Pogba shows winning qualities
HE was facing calls to be dropped. But Paul Pogba is once again being cast in the mould of Patrick Vieira after helping to guide France into the World Cup quarter-finals. This is the polarising effect the 21-year-old has on anyone who encounters him: either he is a lazy, ill-tempered character incapable of consistency at the highest level, or he is one of the most promising midfield talents to emerge anywhere in the world.
Pogba endured criticism in France after an uninspiring contribution to Les Bleus’ navigation through Group E. He was fortunate only to receive a yellow card for reacting badly to provocation from Wilson Palacios in their opening game against Honduras and was substituted after an hour for his own protection.
After he was subsequently dropped for their 5-2 win over Switzerland, Pogba returned for the goalless draw against Ecuador but found his decision-making and profligacy in possession condemned by several pundits, including the 1998 World Cup-winning defender Bixente Lizarazu, who claimed Newcastle United’s Moussa Sissoko was a more “efficient” alternative.
Pogba’s notoriety in England stems from his refusal to stay at Manchester United, claiming he was “disgusted” by Sir Alex Ferguson’s treatment of him, particularly when opting to play Rafael da Silva and Park Ji-sung as a makeshift central pairing in a Premier League game against Blackburn in late 2011.
Pogba was an unused substitute as United lost 3-2 at Old Trafford and his relationship with Ferguson never recovered as he turned down a new contract and moved to Juventus the next summer on a free transfer. He has since become a key figure in the Italian side, starting in 33 of Juve’s 38 league games as they won the Serie A title by 17 points last season.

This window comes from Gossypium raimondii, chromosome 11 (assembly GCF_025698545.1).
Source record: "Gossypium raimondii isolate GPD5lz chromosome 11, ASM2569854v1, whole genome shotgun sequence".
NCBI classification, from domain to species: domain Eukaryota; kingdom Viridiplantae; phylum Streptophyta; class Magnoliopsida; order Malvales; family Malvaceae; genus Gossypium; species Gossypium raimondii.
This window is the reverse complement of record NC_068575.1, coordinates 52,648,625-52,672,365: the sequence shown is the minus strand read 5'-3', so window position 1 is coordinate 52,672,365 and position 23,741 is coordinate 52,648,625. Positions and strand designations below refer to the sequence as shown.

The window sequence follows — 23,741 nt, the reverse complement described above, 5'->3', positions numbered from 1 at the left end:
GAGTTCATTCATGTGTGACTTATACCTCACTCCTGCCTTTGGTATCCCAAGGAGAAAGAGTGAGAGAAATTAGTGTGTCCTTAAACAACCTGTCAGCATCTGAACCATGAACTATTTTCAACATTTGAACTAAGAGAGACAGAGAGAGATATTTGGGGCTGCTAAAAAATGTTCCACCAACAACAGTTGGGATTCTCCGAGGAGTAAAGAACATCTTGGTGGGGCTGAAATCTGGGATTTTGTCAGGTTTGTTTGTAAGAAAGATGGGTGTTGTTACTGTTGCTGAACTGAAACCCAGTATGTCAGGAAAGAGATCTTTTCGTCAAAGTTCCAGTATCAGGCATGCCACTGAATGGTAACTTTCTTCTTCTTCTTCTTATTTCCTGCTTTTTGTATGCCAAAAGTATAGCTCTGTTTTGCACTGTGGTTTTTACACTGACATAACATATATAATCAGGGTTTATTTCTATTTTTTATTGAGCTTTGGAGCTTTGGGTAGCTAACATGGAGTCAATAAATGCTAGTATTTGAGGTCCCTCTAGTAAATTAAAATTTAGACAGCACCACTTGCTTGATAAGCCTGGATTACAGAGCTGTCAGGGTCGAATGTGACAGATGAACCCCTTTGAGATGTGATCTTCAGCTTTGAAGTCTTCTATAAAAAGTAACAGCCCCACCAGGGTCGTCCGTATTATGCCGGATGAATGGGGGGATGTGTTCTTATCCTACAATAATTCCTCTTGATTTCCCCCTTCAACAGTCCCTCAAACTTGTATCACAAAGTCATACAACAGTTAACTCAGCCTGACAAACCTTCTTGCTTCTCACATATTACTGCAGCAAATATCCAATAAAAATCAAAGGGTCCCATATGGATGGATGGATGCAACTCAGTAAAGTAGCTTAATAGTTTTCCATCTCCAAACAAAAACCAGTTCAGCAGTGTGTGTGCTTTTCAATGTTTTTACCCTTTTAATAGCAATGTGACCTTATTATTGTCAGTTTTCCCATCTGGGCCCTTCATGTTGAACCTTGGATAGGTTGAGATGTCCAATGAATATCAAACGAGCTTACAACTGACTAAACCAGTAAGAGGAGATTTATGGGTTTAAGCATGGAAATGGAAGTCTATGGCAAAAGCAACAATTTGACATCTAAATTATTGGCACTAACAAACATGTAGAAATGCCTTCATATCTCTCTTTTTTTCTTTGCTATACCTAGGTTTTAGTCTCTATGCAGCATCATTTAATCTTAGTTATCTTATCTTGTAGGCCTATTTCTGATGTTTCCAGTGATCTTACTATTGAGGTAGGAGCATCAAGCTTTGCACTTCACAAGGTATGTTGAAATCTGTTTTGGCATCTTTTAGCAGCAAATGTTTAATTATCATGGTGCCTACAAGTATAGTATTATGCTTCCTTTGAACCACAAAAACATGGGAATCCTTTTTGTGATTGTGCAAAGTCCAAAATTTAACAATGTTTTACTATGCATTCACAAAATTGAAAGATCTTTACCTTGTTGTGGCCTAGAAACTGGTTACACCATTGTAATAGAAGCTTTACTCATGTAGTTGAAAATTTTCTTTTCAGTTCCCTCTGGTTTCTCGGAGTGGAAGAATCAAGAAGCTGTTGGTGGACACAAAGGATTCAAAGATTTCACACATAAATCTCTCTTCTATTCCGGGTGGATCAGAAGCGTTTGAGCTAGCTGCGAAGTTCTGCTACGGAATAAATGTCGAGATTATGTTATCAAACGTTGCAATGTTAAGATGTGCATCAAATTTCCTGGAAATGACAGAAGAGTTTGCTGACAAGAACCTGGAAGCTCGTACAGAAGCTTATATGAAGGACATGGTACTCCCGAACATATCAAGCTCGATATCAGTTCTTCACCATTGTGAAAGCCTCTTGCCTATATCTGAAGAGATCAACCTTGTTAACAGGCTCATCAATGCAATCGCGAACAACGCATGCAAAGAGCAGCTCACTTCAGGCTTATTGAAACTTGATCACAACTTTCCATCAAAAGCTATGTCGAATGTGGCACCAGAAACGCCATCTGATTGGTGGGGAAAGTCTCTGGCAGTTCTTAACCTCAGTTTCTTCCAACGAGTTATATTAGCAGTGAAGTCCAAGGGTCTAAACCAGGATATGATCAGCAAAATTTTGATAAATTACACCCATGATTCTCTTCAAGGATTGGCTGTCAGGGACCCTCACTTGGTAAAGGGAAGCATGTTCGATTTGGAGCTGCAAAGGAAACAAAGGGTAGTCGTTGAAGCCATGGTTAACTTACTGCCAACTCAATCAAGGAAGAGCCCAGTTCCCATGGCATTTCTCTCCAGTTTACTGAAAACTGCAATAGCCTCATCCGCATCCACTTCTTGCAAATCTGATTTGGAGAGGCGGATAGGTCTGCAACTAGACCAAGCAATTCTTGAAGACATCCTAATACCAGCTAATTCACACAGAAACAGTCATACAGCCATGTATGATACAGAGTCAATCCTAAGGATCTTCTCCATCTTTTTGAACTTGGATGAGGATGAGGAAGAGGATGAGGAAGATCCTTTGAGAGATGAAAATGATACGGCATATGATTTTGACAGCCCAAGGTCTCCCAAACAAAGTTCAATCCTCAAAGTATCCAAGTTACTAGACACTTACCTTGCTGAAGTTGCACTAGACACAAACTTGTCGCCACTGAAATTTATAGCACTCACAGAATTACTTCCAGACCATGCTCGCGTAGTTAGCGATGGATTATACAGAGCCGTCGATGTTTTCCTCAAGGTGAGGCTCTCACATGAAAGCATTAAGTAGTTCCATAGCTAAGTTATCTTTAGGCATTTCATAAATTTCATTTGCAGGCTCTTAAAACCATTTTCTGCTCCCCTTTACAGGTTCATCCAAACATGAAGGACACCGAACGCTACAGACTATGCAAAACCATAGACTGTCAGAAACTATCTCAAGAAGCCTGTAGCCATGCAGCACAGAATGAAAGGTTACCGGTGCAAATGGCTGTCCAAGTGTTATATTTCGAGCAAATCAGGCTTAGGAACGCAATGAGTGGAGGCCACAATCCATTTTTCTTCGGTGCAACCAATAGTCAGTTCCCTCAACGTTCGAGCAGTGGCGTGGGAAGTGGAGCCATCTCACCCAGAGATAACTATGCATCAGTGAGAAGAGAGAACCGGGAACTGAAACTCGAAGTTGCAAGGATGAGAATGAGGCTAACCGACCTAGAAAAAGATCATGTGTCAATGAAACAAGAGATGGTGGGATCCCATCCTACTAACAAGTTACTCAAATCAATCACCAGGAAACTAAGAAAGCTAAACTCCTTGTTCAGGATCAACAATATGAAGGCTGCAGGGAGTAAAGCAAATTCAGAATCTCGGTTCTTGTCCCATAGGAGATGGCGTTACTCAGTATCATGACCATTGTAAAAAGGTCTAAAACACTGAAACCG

He produced one of his most influential displays yet for France in scoring the opening goal and earning the man-of-the-match award in a 2-0 win over Nigeria. “He deserves to be man of the match and to score because he is a very good footballer,” said fellow France midfielder Yohan Cabaye.
“He keeps his confidence even though he has been getting a lot of criticism but he stays relaxed, he knows the team is with him, he showed what he can do on the pitch and it is the best way to give a response to those who criticise him.
“Fortunately for us he is like Vieira. He is very important for the team, dynamic, and we just enjoy Vieira, who won the 1998 World Cup and Euro 2000 and 107 caps for France, claimed recently in his Sunday Times column that Pogba “could become one of the best in the world” and that “we have similar power in possession… but in his head he is more attacking than I ever was.”
Amid the contrasting declarations on his game, Pogba insists he is doing his best to focus on the matter at hand: Friday’s quarter-final against Germany at the Maracana.
“I play for the team, for France,” he said. “I’m very happy with the result. I’m very proud, it was one of the biggest evenings of my career but the victory is more important than the goal. Has some of the criticism been too hard? I don’t know. I just try to concentrate on the pitch, to do my work, to do my bit.” — The Independent.